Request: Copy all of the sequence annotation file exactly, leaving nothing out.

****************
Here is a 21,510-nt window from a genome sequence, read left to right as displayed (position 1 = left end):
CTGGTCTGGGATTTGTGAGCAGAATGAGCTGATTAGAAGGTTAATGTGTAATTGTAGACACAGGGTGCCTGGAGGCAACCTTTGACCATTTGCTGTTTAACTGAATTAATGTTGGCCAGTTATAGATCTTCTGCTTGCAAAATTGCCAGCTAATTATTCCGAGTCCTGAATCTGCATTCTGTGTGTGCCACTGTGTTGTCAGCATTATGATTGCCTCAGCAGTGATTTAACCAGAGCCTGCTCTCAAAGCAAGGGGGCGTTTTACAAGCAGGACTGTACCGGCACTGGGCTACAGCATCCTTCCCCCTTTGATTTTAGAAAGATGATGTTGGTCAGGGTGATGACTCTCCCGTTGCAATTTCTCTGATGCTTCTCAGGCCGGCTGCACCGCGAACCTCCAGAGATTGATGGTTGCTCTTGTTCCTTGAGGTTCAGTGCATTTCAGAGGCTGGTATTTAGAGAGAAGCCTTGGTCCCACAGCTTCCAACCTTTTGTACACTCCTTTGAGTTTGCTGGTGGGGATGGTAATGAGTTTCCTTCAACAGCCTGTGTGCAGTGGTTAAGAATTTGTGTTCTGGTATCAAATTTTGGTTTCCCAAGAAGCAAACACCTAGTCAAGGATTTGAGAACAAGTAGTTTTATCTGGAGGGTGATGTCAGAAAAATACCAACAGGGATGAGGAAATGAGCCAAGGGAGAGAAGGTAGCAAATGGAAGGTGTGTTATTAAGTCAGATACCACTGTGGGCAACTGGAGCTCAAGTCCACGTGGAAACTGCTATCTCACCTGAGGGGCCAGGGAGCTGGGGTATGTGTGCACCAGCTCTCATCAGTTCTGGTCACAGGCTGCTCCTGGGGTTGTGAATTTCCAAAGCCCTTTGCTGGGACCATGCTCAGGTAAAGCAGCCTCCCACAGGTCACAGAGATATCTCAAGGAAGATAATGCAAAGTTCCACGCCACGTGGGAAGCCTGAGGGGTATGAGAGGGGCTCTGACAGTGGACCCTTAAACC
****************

Here is a 21,510-nt window from a genome sequence, read left to right as displayed (position 1 = left end):
CTGGTCTGGGATTTGTGAGCAGAATGAGCTGATTAGAAGGTTAATGTGTAATTGTAGACACAGGGTGCCTGGAGGCAACCTTTGACCATTTGCTGTTTAACTGAATTAATGTTGGCCAGTTATAGATCTTCTGCTTGCAAAATTGCCAGCTAATTATTCCGAGTCCTGAATCTGCATTCTGTGTGTGCCACTGTGTTGTCAGCATTATGATTGCCTCAGCAGTGATTTAACCAGAGCCTGCTCTCAAAGCAAGGGGGCGTTTTACAAGCAGGACTGTACCGGCACTGGGCTACAGCATCCTTCCCCCTTTGATTTTAGAAAGATGATGTTGGTCAGGGTGATGACTCTCCCGTTGCAATTTCTCTGATGCTTCTCAGGCCGGCTGCACCGCGAACCTCCAGAGATTGATGGTTGCTCTTGTTCCTTGAGGTTCAGTGCATTTCAGAGGCTGGTATTTAGAGAGAAGCCTTGGTCCCACAGCTTCCAACCTTTTGTACACTCCTTTGAGTTTGCTGGTGGGGATGGTAATGAGTTTCCTTCAACAGCCTGTGTGCAGTGGTTAAGAATTTGTGTTCTGGTATCAAATTTTGGTTTCCCAAGAAGCAAACACCTAGTCAAGGATTTGAGAACAAGTAGTTTTATCTGGAGGGTGATGTCAGAAAAATACCAACAGGGATGAGGAAATGAGCCAAGGGAGAGAAGGTAGCAAATGGAAGGTGTGTTATTAAGTCAGATACCACTGTGGGCAACTGGAGCTCAAGTCCACGTGGAAACTGCTATCTCACCTGAGGGGCCAGGGAGCTGGGGTATGTGTGCACCAGCTCTCATCAGTTCTGGTCACAGGCTGCTCCTGGGGTTGTGAATTTCCAAAGCCCTTTGCTGGGACCATGCTCAGGTAAAGCAGCCTCCCACAGGTCACAGAGATATCTCAAGGAAGATAATGCAAAGTTCCACGCCACGTGGGAAGCCTGAGGGGTATGAGAGGGGCTCTGACAGTGGACCCTTAAACC